To use the term “mistake” rather than “crime” and Joseph wants to say that’s soft soaping the issue, I’ll let him have that. Whatever you call it, there’s no benefit to keeping a person in jail and then not giving him a job when they come out. That doesn’t benefit anybody including the victim, long term.

 

Steve Motenko: Yeah, I agree with all that. Of course we want to be making sure that victims get every opportunity to overcome the trauma that they have experienced and of course, that would mean making sure that they have the opportunity to productively contribute to society and that doesn’t take away from. It’s definitely a both [crosstalk 00:04:43].

 

Jim Hessler: It’s an “and.” Yeah.

 

Steve Motenko: When we come back from the break, once again, we’ll be talking with Scott Santens, a writer who is advocating the idea of universal basic income, paying everyone a subsistence wage just to live. How would that change the world? You’re listening to The Boss Show.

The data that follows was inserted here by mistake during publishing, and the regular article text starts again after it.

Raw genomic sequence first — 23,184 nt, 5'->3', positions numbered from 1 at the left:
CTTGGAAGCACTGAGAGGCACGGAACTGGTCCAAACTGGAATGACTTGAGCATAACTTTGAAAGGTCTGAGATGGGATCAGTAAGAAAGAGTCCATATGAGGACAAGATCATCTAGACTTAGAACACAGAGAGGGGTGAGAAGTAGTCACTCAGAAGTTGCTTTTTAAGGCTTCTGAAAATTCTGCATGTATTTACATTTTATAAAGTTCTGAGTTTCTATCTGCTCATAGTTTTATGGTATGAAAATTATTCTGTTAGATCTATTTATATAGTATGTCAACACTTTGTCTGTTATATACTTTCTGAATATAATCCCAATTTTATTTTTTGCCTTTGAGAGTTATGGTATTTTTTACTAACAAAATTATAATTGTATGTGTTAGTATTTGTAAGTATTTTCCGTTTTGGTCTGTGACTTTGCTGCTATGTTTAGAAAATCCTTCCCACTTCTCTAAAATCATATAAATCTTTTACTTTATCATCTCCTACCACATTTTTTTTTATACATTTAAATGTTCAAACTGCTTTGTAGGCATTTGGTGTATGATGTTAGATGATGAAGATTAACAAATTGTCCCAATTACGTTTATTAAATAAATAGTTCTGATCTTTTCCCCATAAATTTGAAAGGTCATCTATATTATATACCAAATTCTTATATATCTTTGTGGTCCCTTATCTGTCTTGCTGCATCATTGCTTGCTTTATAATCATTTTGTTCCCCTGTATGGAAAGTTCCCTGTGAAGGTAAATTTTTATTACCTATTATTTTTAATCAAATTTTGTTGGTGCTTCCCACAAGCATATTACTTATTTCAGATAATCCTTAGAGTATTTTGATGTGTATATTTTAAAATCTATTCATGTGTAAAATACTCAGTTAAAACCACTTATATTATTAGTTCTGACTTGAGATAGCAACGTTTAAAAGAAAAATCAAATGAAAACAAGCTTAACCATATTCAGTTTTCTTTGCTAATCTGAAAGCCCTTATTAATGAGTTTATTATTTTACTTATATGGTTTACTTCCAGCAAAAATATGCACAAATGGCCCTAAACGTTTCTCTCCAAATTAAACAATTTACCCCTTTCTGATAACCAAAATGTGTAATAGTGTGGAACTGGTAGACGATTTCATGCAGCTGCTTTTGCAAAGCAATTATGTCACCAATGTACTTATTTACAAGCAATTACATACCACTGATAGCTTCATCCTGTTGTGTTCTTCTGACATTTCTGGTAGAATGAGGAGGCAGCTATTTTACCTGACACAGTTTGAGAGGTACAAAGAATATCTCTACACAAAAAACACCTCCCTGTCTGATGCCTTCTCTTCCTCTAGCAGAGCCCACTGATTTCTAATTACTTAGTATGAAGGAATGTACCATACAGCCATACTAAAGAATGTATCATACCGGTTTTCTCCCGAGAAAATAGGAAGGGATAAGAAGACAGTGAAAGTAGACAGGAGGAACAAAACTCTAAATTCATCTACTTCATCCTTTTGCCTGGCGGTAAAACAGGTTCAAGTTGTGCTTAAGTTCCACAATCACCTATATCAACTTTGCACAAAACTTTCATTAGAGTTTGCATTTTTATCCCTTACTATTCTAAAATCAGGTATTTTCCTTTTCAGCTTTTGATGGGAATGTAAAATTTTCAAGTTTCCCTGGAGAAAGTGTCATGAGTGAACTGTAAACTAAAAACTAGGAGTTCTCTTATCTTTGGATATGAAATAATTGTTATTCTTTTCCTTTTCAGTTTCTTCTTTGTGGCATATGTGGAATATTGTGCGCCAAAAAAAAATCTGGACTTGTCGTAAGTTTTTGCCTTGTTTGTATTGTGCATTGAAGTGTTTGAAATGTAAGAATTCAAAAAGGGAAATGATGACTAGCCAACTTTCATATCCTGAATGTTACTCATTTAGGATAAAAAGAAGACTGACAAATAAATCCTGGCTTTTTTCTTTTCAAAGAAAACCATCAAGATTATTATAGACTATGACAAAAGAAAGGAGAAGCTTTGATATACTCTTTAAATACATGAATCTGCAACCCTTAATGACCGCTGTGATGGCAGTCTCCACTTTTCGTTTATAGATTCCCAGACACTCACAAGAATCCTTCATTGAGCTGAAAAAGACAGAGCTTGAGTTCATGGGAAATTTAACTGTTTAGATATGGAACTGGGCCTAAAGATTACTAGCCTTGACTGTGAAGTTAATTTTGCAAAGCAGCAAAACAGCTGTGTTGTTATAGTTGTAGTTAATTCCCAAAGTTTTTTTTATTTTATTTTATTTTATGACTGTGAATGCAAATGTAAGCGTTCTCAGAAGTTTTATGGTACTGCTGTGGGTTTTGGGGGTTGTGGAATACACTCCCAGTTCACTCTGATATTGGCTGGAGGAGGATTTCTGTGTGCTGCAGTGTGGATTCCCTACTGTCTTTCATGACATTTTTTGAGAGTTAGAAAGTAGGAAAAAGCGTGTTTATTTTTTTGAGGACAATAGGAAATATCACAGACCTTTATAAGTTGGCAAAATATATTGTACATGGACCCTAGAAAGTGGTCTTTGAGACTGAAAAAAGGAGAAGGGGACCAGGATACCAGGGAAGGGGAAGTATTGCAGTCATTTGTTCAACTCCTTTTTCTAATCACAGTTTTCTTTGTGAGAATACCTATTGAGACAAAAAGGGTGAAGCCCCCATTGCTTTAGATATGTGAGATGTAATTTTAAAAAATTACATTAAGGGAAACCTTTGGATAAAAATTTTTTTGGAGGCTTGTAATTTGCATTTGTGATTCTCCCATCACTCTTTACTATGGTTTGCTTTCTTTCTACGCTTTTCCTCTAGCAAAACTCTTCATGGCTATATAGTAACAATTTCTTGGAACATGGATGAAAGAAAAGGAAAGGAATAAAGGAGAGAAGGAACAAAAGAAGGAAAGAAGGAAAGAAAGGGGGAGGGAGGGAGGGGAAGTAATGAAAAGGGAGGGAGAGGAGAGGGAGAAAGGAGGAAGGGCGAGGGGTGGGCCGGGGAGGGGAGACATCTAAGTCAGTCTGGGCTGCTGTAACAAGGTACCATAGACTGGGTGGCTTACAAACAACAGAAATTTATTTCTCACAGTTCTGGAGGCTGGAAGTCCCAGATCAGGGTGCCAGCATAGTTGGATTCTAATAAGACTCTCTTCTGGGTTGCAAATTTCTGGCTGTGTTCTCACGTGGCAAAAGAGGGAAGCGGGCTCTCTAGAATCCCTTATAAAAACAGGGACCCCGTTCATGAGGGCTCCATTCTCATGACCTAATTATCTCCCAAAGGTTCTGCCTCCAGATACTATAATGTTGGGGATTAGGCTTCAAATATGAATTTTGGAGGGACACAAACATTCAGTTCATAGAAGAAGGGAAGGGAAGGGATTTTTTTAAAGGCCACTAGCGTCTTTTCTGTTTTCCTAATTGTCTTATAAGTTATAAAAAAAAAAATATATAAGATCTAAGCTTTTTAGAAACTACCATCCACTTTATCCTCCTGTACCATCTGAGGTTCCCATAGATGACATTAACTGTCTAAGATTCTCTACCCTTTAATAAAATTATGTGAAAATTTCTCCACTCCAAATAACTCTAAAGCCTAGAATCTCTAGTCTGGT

Voiceover: It’s a Northwest lifestyle weekend on KOMO News. The Boss Show continues.

 

Jim Hessler: I am Jim Hessler, I’m the business guy.

 

Steve Motenko: I’m Steve Motenko, I’m the psychology guy and we’re here in part two of our two-part series on robots that may take your job and millions of others. We have on the phone with us, again this week, Scott Santens who is a freelance writer and an advocate for universal basic income which is the idea that everybody should be paid a subsistence wage just to live. Scott welcome back to the boss show.

 

Scott Santens: Thanks for having me.

 

Steve Motenko: One thing that’s really going to change, one example of how the world is going to change dramatically in the next couple of decades is the self-driving car and the self-driving truck. Say a little bit about where we are with that and how it’s going to change the world.